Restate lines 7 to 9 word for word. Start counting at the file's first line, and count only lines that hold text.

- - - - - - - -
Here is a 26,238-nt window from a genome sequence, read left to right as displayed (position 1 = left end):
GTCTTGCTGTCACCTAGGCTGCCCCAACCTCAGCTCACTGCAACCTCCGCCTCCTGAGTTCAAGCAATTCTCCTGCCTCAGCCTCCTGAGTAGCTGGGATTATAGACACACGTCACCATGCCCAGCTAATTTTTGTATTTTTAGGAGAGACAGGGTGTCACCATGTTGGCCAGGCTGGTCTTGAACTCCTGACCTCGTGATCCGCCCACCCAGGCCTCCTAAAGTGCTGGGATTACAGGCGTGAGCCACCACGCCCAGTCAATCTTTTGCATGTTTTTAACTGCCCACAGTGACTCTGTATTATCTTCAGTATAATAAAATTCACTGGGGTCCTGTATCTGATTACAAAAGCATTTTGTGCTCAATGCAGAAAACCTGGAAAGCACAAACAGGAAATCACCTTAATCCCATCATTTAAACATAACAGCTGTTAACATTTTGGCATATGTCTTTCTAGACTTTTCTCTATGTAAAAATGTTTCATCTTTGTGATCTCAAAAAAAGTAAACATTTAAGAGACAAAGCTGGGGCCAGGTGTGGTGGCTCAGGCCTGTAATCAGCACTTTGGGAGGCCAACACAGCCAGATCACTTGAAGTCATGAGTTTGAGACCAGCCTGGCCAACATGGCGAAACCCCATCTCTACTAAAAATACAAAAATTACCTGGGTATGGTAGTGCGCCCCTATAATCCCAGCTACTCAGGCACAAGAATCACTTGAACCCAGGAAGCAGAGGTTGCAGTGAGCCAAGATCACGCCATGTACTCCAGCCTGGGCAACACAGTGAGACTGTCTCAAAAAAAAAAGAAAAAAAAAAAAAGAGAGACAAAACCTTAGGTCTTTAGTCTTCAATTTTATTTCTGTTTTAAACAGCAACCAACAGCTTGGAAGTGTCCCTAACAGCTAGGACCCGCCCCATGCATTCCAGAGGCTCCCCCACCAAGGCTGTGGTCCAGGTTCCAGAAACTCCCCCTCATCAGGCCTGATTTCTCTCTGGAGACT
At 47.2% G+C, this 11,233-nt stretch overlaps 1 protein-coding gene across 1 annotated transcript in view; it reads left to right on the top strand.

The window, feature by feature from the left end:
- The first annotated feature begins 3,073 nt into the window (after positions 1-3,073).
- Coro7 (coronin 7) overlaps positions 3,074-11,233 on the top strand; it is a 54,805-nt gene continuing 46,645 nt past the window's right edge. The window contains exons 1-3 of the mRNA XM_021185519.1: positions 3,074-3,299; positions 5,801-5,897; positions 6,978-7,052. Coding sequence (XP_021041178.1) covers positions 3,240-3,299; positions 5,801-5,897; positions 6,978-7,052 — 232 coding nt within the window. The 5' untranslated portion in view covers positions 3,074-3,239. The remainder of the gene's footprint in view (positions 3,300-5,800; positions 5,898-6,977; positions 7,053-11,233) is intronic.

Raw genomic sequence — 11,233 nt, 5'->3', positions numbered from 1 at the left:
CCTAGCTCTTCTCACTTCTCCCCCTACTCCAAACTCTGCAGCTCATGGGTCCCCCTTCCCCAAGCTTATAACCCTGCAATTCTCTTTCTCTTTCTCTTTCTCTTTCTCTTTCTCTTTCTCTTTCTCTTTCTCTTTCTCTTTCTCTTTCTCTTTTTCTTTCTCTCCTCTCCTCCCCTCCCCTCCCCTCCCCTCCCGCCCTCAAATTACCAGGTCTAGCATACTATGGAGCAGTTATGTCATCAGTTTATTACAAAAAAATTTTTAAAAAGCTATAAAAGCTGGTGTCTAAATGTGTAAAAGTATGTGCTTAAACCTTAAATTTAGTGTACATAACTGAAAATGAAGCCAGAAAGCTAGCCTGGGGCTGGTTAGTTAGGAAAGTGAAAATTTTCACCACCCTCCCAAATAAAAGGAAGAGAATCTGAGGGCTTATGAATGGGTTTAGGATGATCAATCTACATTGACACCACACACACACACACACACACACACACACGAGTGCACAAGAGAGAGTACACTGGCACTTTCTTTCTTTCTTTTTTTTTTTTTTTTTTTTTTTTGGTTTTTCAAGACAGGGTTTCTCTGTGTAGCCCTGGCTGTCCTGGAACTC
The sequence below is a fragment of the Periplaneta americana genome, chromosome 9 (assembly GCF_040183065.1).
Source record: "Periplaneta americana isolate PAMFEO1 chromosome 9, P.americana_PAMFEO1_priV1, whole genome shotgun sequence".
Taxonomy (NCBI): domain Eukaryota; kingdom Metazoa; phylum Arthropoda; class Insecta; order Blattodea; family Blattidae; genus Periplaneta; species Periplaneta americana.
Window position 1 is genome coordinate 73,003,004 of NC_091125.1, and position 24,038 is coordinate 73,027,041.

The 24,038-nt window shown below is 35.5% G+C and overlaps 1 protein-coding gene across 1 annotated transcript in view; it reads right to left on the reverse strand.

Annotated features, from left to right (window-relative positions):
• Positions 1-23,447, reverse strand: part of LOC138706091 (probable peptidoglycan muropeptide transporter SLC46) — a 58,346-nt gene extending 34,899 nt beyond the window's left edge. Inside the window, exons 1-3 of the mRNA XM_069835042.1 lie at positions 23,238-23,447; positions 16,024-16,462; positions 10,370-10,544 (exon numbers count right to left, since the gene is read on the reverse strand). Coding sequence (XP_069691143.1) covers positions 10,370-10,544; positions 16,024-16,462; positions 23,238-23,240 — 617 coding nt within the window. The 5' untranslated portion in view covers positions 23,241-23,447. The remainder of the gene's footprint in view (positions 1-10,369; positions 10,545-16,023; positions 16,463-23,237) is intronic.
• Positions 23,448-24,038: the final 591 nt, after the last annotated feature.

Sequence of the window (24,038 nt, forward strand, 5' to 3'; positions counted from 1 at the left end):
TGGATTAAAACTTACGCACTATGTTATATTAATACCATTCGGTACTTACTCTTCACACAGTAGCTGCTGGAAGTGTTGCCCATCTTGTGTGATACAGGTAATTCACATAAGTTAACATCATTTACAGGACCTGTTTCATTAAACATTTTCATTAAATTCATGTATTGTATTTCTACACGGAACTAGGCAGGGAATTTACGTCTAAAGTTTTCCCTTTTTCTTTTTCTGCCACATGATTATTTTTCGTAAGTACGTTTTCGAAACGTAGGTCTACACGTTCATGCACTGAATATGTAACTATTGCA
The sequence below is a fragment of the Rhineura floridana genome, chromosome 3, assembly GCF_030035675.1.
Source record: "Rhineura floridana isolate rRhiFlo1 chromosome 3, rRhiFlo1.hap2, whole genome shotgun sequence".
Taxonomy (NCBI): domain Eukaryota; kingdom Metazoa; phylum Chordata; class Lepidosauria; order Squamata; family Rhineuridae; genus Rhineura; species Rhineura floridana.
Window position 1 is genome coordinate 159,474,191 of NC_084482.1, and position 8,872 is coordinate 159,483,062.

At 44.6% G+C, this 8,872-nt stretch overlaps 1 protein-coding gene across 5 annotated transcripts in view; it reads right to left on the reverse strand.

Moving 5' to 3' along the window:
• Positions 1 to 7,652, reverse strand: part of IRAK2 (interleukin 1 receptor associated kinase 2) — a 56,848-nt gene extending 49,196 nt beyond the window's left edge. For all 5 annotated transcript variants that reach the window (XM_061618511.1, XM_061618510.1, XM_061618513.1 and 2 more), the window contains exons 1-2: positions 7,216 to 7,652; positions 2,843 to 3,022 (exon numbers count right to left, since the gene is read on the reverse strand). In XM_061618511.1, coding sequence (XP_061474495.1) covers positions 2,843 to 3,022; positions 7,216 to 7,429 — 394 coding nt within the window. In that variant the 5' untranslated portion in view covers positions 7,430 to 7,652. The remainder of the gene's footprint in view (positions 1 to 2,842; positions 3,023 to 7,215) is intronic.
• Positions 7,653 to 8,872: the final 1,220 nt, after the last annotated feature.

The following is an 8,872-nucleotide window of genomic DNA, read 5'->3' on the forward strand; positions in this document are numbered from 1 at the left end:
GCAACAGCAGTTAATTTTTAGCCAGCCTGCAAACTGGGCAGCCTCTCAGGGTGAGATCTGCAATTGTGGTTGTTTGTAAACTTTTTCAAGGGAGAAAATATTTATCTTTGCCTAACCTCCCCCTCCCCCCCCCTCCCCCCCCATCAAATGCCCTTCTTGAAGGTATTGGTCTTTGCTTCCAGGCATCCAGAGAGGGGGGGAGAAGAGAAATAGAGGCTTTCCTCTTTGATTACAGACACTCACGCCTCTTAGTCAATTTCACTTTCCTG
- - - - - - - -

Raw genomic sequence — 11,233 nt, 5'->3', positions numbered from 1 at the left:
CCTAGCTCTTCTCACTTCTCCCCCTACTCCAAACTCTGCAGCTCATGGGTCCCCCTTCCCCAAGCTTATAACCCTGCAATTCTCTTTCTCTTTCTCTTTCTCTTTCTCTTTCTCTTTCTCTTTCTCTTTCTCTTTCTCTTTCTCTTTCTCTTTTTCTTTCTCTCCTCTCCTCCCCTCCCCTCCCCTCCCCTCCCGCCCTCAAATTACCAGGTCTAGCATACTATGGAGCAGTTATGTCATCAGTTTATTACAAAAAAATTTTTAAAAAGCTATAAAAGCTGGTGTCTAAATGTGTAAAAGTATGTGCTTAAACCTTAAATTTAGTGTACATAACTGAAAATGAAGCCAGAAAGCTAGCCTGGGGCTGGTTAGTTAGGAAAGTGAAAATTTTCACCACCCTCCCAAATAAAAGGAAGAGAATCTGAGGGCTTATGAATGGGTTTAGGATGATCAATCTACATTGACACCACACACACACACACACACACACACACACGAGTGCACAAGAGAGAGTACACTGGCACTTTCTTTCTTTCTTTTTTTTTTTTTTTTTTTTTTTTGGTTTTTCAAGACAGGGTTTCTCTGTGTAGCCCTGGCTGTCCTGGAACTC
The sequence below is a fragment of the Periplaneta americana genome, chromosome 9 (assembly GCF_040183065.1).